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The Tons that Whales Eat...and Poop

How much do whales eat? As you'd imagine, it's a lot. Smithsonian scientist Nick Pyenson took part in new research that indicates that in one day a blue whale can eat about 16 tonnes (or metric tons) of krill. That’s about the same as 8,800 quarter-pound burgers! When considering all the blue whales that live today, it means blue whales eat over half a million tonnes of krill every year.   

Information about how much food whales consume provides more than just a fun fact for parties with friends, it can give us insight into why certain changes and issues arise in an ecosystem. Twentieth century whaling reduced global whale populations by about two-thirds, but blue whales were hit especially hard. When considering just blue whales, whaling reduced their krill consumption by 99.6 percent. Today, krill populations in the Southern Ocean are down by over 80 percent since the end of whaling, a fact that left scientists scratching their heads for quite a while. Initially it seemed counterintuitive—less whales eating krill should mean krill are able to explode in numbers. The answer became clear when scientists factored in one particularly important factor—poop. Krill rely on the reintroduction of nutrients, especially iron, back into the ecosystem and a large supply of those nutrients comes from whale poop. When whaling decimated the whale populations it also wreaked havoc on the balance of the ecosystem. No whales meant no iron recycling which meant less krill.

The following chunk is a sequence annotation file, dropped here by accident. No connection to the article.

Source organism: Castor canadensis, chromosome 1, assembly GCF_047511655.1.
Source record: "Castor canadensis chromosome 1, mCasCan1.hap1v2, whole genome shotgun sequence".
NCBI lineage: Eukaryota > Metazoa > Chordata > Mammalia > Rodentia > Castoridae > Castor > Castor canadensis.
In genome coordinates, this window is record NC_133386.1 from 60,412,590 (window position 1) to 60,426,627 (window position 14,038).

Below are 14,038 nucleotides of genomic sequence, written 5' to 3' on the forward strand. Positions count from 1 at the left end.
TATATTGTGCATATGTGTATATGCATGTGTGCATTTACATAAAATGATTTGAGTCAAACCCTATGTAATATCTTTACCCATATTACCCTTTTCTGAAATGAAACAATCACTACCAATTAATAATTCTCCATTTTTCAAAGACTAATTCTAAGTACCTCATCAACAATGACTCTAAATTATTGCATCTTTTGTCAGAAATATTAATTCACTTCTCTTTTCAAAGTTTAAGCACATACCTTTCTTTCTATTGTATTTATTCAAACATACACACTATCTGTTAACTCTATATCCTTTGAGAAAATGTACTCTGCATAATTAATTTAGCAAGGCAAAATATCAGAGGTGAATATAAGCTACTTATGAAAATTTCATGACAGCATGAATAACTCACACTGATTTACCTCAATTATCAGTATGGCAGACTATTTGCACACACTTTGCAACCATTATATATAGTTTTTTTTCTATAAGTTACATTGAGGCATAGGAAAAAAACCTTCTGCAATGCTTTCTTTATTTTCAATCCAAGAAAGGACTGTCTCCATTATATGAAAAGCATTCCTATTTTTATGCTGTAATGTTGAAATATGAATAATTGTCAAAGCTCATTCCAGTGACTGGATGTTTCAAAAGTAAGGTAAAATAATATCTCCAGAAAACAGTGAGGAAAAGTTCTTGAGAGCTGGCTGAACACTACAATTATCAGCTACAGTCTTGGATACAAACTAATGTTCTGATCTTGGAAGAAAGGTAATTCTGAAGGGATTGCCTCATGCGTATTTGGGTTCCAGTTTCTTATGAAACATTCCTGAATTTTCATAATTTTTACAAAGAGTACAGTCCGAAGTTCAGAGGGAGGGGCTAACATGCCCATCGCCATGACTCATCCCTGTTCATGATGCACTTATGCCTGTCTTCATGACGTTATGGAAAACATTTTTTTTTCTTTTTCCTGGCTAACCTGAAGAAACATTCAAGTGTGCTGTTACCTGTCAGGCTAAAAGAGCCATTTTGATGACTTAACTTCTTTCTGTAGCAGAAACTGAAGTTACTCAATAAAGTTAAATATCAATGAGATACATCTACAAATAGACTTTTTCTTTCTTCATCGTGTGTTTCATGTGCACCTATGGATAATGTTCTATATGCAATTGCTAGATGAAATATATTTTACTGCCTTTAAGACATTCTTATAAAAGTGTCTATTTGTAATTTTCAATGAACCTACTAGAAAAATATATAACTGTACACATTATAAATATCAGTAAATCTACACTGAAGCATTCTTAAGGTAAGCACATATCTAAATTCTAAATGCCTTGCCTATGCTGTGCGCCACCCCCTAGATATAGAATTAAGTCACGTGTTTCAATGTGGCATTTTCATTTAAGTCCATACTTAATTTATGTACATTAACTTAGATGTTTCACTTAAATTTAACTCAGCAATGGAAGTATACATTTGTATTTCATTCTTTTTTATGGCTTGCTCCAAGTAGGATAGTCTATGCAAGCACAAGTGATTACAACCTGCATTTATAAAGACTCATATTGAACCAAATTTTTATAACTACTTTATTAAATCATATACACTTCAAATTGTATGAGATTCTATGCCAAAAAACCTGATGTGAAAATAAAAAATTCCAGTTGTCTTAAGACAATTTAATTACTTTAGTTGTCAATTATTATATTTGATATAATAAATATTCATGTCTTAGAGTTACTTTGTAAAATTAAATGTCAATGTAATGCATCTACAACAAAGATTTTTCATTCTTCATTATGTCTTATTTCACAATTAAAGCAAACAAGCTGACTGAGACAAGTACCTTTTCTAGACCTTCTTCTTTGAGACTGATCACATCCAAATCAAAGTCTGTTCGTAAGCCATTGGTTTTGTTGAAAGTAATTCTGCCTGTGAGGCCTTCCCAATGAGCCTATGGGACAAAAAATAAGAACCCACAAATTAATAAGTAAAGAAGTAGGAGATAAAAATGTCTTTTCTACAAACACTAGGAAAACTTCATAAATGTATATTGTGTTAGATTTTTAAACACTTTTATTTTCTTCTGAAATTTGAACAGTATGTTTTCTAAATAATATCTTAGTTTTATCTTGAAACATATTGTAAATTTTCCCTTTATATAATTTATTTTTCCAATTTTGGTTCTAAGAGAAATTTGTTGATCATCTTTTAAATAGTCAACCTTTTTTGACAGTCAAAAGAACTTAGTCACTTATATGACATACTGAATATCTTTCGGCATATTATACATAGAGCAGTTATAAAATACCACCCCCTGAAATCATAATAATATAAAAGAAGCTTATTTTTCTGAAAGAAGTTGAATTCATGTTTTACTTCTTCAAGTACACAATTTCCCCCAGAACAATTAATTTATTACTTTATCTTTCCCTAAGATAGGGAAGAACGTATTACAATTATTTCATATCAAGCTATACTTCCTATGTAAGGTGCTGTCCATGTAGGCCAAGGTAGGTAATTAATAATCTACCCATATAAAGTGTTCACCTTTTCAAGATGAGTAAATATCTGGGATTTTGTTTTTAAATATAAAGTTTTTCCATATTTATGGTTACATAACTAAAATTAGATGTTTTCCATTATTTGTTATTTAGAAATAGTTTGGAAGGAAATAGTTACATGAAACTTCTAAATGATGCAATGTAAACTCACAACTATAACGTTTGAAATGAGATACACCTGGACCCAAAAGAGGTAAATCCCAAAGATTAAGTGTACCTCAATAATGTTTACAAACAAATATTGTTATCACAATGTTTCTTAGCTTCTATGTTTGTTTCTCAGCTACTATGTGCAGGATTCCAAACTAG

Helping whales rebound may help ecosystems already struggling with the impacts of climate change. When whales thrive, so do the ecosystems they live in, meaning more growth in all parts of the food chain. Perhaps, a future exists where whales return to their historical numbers once again, and both the planet and humanity will reap the rewards.

A blue whale with a removable tag surfaces off the coast.